But I know another thing: If your church believes the Bible and preaches the gospel and practices the ordinances and serves one another, then your church has saints, and those saints are your brothers and sisters, your fathers and mothers, your weary fellow pilgrims walking the same wilderness you are—away from Egypt, surrounded by pillars of cloud and fire, with eyes set on the promised land.

Which is to say: This isn’t really about you.

And those people you wish would pursue you and care for you and reach out to you need you to do the same (Gal. 6:9–10). That pastor you wish were a better preacher is probably praying this morning that you’d be a good listener (Mark 4:3–8, 14–20; James 1:22–25). Those people whose spiritual gifts you desperately need also desperately need your spiritual gifts (Eph. 4:15–16). Those people whose fellowship you find dissatisfying or unhelpful or just plain awkward don’t need your criticism but your gospel partnership (Phil. 4:2–3).

And you can’t do any of these things if you’re not present.

Don’t miss a vital means of grace

At all times and in all places, the gathering of the saints is a means of grace established by God for edifying his people. Christians gather to worship not because it might be helpful if all the stars align, or if our leaders plan the service just right, or if everyone smiles at us with the perfect degree of sincerity and handles the small talk seamlessly and engages us with just the right depth of conversation that’s neither too personal nor too shallow.

We gather because the God we’re worshiping has instituted our gathering as a main way he matures and strengthens and comforts us. It’s not just when the songs or prayers or sermons or Sunday school classes touch our souls right where we need to be touched. We meet because God builds up his people through our meeting every time, in every place, without fail, no matter how we feel. Like rain in the fields, it’s how our gatherings work.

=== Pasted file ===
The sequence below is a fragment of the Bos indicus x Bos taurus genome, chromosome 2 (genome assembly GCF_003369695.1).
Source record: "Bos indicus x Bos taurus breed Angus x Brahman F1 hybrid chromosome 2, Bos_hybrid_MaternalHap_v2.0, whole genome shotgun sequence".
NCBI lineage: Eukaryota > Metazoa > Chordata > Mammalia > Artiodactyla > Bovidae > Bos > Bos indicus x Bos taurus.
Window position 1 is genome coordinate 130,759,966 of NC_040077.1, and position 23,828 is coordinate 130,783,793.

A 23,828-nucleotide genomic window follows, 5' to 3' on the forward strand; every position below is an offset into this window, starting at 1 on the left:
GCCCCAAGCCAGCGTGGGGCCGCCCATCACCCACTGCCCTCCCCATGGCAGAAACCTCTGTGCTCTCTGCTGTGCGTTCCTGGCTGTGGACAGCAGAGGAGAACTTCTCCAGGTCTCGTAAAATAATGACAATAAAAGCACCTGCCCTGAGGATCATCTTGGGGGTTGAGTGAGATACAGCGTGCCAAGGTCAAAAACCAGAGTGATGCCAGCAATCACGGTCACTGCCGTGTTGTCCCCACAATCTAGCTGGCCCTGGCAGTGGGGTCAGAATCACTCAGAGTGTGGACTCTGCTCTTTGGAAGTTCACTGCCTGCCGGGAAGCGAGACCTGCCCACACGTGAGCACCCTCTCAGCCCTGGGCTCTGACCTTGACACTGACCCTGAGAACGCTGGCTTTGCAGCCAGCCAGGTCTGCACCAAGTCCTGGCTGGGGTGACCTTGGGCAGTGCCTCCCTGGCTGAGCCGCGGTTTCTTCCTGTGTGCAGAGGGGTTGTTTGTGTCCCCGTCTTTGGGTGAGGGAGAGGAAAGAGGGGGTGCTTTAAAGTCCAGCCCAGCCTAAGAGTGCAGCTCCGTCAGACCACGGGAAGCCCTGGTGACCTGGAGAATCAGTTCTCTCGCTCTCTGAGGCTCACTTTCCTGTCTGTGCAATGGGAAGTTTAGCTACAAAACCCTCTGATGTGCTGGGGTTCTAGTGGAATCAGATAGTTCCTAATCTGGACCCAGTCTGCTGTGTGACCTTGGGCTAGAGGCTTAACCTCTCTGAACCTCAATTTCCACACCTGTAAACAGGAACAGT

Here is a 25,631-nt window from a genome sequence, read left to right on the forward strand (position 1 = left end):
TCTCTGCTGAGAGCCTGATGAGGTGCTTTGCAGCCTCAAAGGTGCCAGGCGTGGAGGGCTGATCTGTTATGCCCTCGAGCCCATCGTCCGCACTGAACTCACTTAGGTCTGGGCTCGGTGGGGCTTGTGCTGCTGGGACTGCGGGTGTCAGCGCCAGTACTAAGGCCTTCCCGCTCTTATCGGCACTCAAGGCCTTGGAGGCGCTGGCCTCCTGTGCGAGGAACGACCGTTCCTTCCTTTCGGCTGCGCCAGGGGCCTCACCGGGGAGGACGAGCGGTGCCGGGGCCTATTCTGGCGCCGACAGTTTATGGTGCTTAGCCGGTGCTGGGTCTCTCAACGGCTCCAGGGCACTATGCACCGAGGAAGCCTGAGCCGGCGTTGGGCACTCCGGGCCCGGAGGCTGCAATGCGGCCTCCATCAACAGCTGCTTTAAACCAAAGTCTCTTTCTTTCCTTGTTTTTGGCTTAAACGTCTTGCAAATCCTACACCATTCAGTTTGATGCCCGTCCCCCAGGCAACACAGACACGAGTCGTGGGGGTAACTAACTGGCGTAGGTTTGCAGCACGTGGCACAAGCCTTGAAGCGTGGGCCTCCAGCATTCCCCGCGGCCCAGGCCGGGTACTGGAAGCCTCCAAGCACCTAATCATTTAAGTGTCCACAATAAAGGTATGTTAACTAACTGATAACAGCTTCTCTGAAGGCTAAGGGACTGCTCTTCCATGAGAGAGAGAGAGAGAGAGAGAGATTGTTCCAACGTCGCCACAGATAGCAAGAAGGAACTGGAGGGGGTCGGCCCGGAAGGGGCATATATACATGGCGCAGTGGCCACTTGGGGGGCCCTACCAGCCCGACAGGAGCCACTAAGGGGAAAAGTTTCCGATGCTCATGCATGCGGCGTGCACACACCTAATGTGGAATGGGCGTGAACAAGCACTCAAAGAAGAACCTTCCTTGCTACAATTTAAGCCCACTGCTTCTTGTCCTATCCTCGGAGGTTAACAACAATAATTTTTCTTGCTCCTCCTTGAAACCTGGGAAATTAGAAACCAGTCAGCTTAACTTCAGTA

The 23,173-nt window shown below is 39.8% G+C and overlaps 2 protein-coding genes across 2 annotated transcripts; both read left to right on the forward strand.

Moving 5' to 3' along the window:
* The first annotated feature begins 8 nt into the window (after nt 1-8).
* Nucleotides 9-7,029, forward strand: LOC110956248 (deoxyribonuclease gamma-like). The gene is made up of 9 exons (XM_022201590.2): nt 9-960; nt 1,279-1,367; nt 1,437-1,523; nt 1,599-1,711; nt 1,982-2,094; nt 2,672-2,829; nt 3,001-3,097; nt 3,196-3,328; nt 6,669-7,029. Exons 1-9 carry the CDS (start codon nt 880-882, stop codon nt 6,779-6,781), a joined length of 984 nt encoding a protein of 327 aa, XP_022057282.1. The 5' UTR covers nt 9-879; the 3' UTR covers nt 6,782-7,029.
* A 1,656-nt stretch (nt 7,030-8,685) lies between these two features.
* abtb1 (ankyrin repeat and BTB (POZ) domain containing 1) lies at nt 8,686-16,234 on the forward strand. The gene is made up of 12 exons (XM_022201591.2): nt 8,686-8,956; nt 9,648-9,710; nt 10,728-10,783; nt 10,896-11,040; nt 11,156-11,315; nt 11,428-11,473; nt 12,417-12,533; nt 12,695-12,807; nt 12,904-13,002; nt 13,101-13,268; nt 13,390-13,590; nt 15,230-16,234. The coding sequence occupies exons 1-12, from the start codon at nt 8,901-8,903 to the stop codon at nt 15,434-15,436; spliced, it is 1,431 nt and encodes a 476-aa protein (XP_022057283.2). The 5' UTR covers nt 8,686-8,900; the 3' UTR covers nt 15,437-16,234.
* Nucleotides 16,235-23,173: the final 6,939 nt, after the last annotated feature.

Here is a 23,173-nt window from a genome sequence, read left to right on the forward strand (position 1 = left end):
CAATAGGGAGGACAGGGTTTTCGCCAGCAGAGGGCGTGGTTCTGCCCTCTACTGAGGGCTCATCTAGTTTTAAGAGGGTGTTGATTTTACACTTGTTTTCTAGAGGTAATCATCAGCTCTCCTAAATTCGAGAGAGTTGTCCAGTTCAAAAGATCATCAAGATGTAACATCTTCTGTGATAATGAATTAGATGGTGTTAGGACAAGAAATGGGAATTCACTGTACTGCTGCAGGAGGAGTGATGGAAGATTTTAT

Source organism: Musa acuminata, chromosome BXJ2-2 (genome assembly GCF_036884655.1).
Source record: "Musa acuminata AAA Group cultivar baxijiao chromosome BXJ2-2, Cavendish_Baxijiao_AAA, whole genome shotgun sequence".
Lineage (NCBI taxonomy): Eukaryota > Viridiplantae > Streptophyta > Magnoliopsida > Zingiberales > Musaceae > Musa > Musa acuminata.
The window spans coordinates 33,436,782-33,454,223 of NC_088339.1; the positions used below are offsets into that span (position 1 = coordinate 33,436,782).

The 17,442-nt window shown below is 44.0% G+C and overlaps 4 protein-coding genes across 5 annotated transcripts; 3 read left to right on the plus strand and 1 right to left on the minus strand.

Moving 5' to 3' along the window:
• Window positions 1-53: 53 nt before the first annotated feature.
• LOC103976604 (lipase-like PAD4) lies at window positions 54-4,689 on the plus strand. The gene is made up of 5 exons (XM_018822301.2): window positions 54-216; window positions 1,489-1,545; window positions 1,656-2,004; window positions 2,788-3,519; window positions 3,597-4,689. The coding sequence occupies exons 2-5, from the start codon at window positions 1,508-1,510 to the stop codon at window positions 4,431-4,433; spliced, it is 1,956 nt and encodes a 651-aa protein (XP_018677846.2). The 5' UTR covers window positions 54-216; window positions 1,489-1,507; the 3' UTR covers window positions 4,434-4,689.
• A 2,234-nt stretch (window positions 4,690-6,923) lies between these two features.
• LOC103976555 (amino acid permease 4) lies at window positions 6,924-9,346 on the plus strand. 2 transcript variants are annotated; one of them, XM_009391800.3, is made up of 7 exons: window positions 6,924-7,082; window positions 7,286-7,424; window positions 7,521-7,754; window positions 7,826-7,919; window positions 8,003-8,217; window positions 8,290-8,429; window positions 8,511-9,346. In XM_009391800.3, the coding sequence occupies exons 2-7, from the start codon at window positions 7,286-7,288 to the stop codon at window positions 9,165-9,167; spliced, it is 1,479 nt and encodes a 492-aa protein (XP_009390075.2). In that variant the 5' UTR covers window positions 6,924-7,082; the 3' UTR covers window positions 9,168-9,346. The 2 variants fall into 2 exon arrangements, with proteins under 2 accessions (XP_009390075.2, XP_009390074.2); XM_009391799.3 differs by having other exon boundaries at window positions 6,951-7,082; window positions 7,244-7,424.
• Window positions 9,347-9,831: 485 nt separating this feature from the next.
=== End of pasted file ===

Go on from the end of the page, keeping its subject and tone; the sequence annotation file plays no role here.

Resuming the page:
Pray, then go

So I know you may not feel like it on Sunday morning. You may not feel like it for a while. But I’m asking you to trust God, ask for grace, and go.

Go, because the church gathers every Sunday to remember the death of Jesus for our sins and the resurrection of Christ from the dead, and that’s precisely what we all need to remember and celebrate, regardless of what else is going on in our lives.

Go, because the stone trapping you in the cave of depression can be rolled away in a night, and once God does it, no Roman soldier or Jewish priest can stop him. Go, because you’re gathering to anticipate a greater marriage than the one you hoped would happen later this year. Go, not because your trials aren’t real, but because that tabled bread and wine represents the crucifixion of the worst sins you could ever commit and the worst realities you’ve ever experienced.

Go, and in your going, grow. Go, and in your going, serve. Go, and in your going, let God pick up the pieces of your heart and stitch together the kind of mosaic that only gets fully crafted when saints stay committed to God’s long-term building project, when they speak the truth to one another in love (Eph. 4:15–16).

The most important time to be at church is when you don’t feel like it. So please, brothers and sisters: Go.

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Categories: Seminary Blog

John Calvin: Human Life Begins at Conception

Detroit Baptist Theological Seminary - Tue, 02/26/2019 - 08:44
A few weeks ago I discussed the pro-life position in the DBTS chapel, including the biblical perspective of when human life begins—at conception. I found it interesting to see John Calvin promoting the view that human life begins at conception in an article he wrote against astrology: John Calvin, trans. by Mary Potter, “A Warning... Read More
Categories: Seminary Blog

5 myths about seminary

The Southern Baptist Theological Seminary - Fri, 02/22/2019 - 09:50

It’s a question that burns in the minds of many young pastors after they surrender to God’s call to ministry. Should I go to seminary? There are many good reasons to attend a biblically faithful seminary or divinity school, but there are also many false notions that have grown up around schools that prepare ministers.

Here are five such myths.

  1. Seminary is cemetery